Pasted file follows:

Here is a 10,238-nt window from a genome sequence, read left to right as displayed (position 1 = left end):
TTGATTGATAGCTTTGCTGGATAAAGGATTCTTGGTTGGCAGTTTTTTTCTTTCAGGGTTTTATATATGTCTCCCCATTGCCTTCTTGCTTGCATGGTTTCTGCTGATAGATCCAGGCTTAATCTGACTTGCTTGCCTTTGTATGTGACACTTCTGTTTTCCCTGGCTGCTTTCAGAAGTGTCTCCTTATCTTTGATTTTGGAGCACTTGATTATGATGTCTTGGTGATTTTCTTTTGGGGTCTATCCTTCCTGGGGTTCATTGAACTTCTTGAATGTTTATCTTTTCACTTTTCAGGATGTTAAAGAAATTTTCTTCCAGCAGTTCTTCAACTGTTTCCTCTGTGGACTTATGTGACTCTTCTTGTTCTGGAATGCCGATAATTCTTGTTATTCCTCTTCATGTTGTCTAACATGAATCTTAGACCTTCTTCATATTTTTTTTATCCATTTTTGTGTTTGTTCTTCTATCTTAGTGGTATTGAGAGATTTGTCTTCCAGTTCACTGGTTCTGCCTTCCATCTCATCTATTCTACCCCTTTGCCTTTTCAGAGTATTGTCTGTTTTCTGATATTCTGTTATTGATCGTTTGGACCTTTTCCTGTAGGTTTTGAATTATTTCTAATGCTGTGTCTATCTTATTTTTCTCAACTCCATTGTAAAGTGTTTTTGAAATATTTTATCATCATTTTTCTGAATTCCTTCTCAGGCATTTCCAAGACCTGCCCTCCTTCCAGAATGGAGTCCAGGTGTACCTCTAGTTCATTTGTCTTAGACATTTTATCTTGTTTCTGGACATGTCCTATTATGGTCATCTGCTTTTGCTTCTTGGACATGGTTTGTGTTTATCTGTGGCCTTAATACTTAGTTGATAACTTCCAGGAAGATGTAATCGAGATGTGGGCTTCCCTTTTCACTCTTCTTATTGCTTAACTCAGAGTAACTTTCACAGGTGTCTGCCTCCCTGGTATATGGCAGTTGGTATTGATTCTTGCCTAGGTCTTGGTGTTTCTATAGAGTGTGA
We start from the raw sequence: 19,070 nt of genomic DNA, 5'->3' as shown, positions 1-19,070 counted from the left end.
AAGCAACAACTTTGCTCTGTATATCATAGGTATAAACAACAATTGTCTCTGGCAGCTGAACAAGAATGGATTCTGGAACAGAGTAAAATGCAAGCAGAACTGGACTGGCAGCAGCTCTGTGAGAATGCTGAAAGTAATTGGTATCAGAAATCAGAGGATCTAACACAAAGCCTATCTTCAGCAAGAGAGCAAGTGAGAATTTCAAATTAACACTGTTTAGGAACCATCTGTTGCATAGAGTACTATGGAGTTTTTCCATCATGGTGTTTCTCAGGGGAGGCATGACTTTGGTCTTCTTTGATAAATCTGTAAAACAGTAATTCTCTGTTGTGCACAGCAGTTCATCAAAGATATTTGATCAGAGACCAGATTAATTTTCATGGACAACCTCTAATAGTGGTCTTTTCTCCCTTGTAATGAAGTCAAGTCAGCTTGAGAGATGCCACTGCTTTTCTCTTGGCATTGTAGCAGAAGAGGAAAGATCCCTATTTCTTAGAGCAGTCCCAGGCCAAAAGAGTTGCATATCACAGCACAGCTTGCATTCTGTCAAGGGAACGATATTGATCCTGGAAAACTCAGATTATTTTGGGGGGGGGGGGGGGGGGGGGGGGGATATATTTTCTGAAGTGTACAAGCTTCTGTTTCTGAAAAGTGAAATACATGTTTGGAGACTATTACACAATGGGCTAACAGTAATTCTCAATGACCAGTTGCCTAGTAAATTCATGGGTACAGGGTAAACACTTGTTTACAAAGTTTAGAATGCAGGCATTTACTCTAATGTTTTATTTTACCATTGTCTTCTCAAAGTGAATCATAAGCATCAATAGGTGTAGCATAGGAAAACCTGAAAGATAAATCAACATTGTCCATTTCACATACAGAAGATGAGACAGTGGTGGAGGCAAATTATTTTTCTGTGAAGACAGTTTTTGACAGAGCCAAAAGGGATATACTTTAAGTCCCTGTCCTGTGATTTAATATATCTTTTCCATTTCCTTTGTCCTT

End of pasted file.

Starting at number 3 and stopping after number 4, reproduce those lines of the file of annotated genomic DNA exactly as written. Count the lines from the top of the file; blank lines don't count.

We start from the raw sequence: 19,070 nt of genomic DNA, 5'->3' as shown, positions 1-19,070 counted from the left end.
AAGCAACAACTTTGCTCTGTATATCATAGGTATAAACAACAATTGTCTCTGGCAGCTGAACAAGAATGGATTCTGGAACAGAGTAAAATGCAAGCAGAACTGGACTGGCAGCAGCTCTGTGAGAATGCTGAAAGTAATTGGTATCAGAAATCAGAGGATCTAACACAAAGCCTATCTTCAGCAAGAGAGCAAGTGAGAATTTCAAATTAACACTGTTTAGGAACCATCTGTTGCATAGAGTACTATGGAGTTTTTCCATCATGGTGTTTCTCAGGGGAGGCATGACTTTGGTCTTCTTTGATAAATCTGTAAAACAGTAATTCTCTGTTGTGCACAGCAGTTCATCAAAGATATTTGATCAGAGACCAGATTAATTTTCATGGACAACCTCTAATAGTGGTCTTTTCTCCCTTGTAATGAAGTCAAGTCAGCTTGAGAGATGCCACTGCTTTTCTCTTGGCATTGTAGCAGAAGAGGAAAGATCCCTATTTCTTAGAGCAGTCCCAGGCCAAAAGAGTTGCATATCACAGCACAGCTTGCATTCTGTCAAGGGAACGATATTGATCCTGGAAAACTCAGATTATTTTGGGGGGGGGGGGGGGGGGGGGGGGGATATATTTTCTGAAGTGTACAAGCTTCTGTTTCTGAAAAGTGAAATACATGTTTGGAGACTATTACACAATGGGCTAACAGTAATTCTCAATGACCAGTTGCCTAGTAAATTCATGGGTACAGGGTAAACACTTGTTTACAAAGTTTAGAATGCAGGCATTTACTCTAATGTTTTATTTTACCATTGTCTTCTCAAAGTGAATCATAAGCATCAATAGGTGTAGCATAGGAAAACCTGAAAGATAAATCAACATTGTCCATTTCACATACAGAAGATGAGACAGTGGTGGAGGCAAATTATTTTTCTGTGAAGACAGTTTTTGACAGAGCCAAAAGGGATATACTTTAAGTCCCTGTCCTGTGATTTAATATATCTTTTCCATTTCCTTTGTCCTT